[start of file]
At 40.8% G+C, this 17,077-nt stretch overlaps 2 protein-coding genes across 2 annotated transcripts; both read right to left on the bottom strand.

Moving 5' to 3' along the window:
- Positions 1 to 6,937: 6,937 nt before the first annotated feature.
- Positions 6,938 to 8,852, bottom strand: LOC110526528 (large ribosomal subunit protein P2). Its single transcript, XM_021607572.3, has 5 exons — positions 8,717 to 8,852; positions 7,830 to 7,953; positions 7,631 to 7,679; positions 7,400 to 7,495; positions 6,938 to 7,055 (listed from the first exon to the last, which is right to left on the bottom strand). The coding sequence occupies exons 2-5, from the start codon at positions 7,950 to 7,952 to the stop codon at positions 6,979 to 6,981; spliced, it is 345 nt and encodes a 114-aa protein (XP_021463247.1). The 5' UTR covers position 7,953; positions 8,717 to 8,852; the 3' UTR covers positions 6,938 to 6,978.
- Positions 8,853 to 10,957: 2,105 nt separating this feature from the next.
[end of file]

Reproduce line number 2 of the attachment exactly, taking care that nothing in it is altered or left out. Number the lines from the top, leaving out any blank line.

Moving 5' to 3' along the window: